Read our article to know more details on design principles for a SaaS product.
If you are lacking the right expertise or human resources, then why not take a second to fill out a DevTeam.Space product specification form to see what we can do for you.
We are a specialized software development company that has a community of top front-end and back-end developers and designers. Our DevOps follow our unique development process that includes cutting-edge CRM methodologies and have helped companies of all sizes undertake their mobile and web development.
We have developers and dev teams that companies can access at a moment’s notice according to their outsourcing needs in order to offer them the scalability they need to complete their projects.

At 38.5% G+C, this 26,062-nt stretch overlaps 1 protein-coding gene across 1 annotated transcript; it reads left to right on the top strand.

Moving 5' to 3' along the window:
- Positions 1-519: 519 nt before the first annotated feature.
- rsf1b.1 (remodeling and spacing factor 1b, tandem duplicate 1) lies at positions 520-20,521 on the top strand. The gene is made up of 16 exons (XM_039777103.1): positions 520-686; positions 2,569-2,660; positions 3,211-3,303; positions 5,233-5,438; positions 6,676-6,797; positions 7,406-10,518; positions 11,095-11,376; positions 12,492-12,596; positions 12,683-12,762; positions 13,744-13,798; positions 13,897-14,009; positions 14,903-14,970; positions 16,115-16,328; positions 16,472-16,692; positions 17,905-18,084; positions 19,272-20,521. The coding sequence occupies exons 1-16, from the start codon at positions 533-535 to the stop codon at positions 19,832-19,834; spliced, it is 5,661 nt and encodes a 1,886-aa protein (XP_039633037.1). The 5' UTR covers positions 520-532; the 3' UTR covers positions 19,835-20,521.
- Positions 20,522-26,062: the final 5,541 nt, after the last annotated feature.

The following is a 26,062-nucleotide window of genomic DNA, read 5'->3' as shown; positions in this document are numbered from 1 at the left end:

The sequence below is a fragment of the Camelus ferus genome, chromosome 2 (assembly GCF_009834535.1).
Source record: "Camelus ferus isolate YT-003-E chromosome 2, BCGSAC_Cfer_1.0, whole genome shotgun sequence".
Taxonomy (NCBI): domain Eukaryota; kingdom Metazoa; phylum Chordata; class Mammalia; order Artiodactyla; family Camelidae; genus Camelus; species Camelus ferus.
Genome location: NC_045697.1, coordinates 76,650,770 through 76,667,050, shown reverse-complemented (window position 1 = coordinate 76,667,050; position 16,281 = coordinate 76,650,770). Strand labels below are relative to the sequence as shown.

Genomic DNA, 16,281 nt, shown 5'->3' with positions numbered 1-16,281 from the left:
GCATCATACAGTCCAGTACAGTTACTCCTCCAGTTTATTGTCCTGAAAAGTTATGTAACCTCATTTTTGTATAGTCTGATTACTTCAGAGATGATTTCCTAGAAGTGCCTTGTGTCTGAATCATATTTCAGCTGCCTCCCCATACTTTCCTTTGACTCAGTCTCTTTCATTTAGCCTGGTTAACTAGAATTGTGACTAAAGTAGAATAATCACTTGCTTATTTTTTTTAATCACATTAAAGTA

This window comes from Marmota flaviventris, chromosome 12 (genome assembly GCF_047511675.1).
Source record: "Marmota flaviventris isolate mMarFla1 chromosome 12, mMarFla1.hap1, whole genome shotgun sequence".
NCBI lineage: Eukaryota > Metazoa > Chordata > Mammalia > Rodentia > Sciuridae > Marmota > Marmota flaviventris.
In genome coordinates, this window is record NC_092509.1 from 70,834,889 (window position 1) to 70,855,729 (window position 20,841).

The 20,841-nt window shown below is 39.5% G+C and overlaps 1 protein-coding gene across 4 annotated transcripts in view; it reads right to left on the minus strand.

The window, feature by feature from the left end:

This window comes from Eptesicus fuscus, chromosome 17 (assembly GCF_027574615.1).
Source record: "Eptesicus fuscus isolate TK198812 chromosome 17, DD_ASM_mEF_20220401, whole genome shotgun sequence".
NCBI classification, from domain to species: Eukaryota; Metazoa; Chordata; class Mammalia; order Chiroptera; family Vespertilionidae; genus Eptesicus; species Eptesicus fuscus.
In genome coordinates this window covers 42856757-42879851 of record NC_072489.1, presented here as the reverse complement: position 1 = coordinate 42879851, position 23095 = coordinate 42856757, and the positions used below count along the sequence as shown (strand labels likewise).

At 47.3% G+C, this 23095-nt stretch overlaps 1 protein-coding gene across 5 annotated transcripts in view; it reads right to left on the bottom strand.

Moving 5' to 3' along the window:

Our developers have expertise in creating applications on Amazon Web Services, Azure, etc., using all the major tech stacks including PHP, Python, CSS, Angular, for cloud applications, API, and traditional software development, etc.
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Frequently Asked Questions
Building a SaaS platform requires a unique set of skills. Most specifically, cloud development requires developers to understand how cloud services work. If you don’t have experienced cloud developers then you should onboard some from companies such as DevTeam.Space.
Building a SaaS platform is a complex process that requires experienced developers. If you do not have the required skills in your existing development team, you should onboard ones that do from a custom software development company like DevTeam.Space.
The world is quickly moving to the cloud. Within the next decade, nearly all the world’s software services will be cloud-based. Developing a SaaS technology platform will allow companies to get ahead in the race to dominate this new marketplace.